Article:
Movies, television shows, and books have envisioned various types of robots for decades: from human-like androids to nanobots that crawl within blood vessels to machines emulating animals. While some are eventually becoming a reality, such as the famous 'Sophia' and 'Atlas', others still remain figments of our imagination. Now, scientists have managed to bring one such automated creation to life: a gelatinous robot that crawls like a worm when the temperature changes.

In a new study, scientists from Johns Hopkins University have described an inchworm-inspired robot that is powered exclusively by the change in temperature. Dubbed the 'gelbot', the robot shrinks or swells depending on the variation in the temperature of its surroundings. This causes the robot to move in a particular direction without relying on a power source to facilitate its movement. The findings were published in the journal Science Robotics.

"It seems very simplistic but this is an object moving without batteries, without wiring, without an external power supply of any kind—just on the swelling and shrinking of gel," said Dr. David Gracias, senior author of the study, in a statement. According to the authors, the robot may aid in the delivery of drugs to specific organs within the body in the future.

Making a Robot Crawl

Gelbots created by researchers at Johns Hopkins UniversityAishwarya Pantula / Johns Hopkins University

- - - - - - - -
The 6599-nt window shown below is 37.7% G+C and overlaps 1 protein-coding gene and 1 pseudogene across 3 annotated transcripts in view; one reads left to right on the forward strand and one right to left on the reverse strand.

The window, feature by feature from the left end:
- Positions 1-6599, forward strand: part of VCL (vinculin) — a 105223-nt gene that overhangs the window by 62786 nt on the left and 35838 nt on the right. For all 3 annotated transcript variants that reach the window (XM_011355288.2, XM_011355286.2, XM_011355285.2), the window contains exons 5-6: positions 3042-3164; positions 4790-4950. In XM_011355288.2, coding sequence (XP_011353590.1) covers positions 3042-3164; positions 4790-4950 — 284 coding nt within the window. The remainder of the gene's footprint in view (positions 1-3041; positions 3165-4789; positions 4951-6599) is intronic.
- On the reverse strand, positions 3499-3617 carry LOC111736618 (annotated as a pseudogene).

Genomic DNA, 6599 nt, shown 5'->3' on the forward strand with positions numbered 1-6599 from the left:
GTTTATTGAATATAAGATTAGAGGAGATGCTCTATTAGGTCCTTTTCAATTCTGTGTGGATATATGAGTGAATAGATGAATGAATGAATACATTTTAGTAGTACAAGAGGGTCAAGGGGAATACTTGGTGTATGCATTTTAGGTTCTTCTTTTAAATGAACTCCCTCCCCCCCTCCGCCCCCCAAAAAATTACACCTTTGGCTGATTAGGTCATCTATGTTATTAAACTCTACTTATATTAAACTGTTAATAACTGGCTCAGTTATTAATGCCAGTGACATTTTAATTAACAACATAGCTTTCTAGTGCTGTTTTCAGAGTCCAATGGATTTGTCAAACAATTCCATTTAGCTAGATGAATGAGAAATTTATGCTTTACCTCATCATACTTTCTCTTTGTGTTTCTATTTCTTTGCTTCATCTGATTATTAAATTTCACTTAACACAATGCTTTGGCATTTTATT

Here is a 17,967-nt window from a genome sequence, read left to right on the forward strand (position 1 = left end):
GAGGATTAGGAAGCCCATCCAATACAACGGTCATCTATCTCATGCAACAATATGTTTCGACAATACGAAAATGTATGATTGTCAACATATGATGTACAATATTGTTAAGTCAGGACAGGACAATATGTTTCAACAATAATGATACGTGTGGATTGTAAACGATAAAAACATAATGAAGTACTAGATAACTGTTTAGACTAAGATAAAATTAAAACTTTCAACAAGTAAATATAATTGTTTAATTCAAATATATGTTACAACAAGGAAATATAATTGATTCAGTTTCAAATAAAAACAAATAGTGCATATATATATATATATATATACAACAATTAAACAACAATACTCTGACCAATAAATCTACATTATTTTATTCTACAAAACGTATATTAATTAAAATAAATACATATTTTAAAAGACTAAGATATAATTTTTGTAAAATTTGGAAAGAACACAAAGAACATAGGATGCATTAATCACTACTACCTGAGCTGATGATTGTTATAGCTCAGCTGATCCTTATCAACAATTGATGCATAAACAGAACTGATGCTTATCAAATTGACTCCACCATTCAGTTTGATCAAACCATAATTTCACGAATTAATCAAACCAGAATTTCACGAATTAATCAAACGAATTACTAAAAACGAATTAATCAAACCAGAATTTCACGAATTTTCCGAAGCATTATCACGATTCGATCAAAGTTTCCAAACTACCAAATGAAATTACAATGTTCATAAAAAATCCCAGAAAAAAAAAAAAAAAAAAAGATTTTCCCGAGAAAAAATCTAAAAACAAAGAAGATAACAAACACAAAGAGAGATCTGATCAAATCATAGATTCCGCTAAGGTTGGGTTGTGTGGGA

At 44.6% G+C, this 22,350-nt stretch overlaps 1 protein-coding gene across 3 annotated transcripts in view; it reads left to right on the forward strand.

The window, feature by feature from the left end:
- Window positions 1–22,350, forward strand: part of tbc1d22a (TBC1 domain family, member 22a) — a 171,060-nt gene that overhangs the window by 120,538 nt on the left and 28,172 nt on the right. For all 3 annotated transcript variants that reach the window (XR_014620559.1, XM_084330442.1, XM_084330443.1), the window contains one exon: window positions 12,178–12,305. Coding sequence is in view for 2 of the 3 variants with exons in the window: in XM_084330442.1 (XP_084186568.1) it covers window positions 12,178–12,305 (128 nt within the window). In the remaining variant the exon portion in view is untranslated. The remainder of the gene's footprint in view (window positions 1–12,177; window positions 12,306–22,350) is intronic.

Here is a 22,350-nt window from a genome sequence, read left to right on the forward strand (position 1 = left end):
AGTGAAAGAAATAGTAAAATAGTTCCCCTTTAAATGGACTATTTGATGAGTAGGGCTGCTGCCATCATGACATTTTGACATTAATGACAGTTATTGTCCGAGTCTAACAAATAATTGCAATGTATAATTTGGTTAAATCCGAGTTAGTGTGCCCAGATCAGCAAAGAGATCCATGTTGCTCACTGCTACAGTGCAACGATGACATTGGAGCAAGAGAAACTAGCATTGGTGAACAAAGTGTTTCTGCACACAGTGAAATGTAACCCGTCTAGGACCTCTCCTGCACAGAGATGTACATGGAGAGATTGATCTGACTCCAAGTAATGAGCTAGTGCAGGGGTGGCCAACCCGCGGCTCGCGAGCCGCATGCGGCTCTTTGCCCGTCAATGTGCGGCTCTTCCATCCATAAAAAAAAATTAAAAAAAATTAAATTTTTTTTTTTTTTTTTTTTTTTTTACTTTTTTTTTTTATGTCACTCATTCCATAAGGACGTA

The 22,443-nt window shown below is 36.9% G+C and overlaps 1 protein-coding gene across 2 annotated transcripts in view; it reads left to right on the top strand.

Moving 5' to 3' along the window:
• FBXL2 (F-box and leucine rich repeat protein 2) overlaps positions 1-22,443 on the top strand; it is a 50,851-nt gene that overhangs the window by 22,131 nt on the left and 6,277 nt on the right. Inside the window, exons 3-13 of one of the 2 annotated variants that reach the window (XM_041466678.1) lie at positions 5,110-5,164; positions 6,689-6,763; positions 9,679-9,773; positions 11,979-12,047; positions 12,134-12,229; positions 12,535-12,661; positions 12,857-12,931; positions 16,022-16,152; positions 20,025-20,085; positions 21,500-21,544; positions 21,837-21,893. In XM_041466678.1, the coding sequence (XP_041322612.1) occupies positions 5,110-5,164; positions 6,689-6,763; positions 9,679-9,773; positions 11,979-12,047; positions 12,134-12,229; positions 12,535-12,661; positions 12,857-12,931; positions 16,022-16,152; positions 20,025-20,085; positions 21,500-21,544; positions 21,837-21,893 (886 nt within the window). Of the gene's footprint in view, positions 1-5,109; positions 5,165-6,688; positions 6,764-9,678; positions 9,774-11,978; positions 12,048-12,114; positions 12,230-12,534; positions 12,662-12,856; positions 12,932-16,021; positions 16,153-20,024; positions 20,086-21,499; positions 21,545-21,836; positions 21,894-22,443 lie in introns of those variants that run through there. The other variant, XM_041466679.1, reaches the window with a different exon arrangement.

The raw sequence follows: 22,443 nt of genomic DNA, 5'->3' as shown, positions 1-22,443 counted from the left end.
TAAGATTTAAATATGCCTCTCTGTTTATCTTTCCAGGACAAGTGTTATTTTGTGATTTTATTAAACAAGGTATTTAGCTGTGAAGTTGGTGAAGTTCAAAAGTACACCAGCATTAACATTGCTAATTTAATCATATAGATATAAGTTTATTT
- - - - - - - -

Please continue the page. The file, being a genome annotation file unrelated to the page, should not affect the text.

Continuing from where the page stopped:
Generally, robots are manufactured using hard materials such as plastics and metals. This serves as the primary obstacle in the pursuit of creating robots that are suitable for biomedical applications. However, a subfield of robotics known as soft robotics aims at addressing this challenge.

Soft robotics is centred around mimicking the motion of soft-bodied living organisms—water-based or hydrogels hold great promise in this field. Scientists have previously evidenced the utility of thermoresponsive—responding to temperature—hydrogels that shrink or expand to create smart structures. However, such gels are bound by limitations such as the need for diverse layers of materials for driving unidirectional motion.

Through the current research, the authors demonstrated that the contraction and expansion of hydrogels can be effectively utilised: 1) for inducing to and fro movements in robots on flat surfaces; and 2) to make them crawl with a wave-like, oscillating motion in a particular direction.

Potential to Revolutionise Medicine

A gelbot in motionAishwarya Pantula / Johns Hopkins University

The 'gelbot' described in the study was created using 3D printing technology. Produced using gelatine, the robot is powered entirely through the alteration of temperature. Fluctuations in temperature, between 30-60 Celsius, can cause the gelbot to either shrink or swell. "Our study shows how the manipulation of shape, dimensions and patterning of gels can tune morphology to embody a kind of intelligence for locomotion," remarked Dr. Gracias.

According to Dr. Gracias, the use of 3D printing makes the mass production of these robots an easy endeavour. He stated that the gelbots can serve various purposes in the future, particularly delivering drugs to specific target organs within the body. They could also function as marine robots that monitor and patrol ocean surfaces.

Dr. Gracias expressed hope of training these gelbots to move in response to human biochemicals and biomarkers. His team intends to explore other shapes and forms inspired by marine organisms and worms—along with the incorporation of sensors and cameras in their design—next.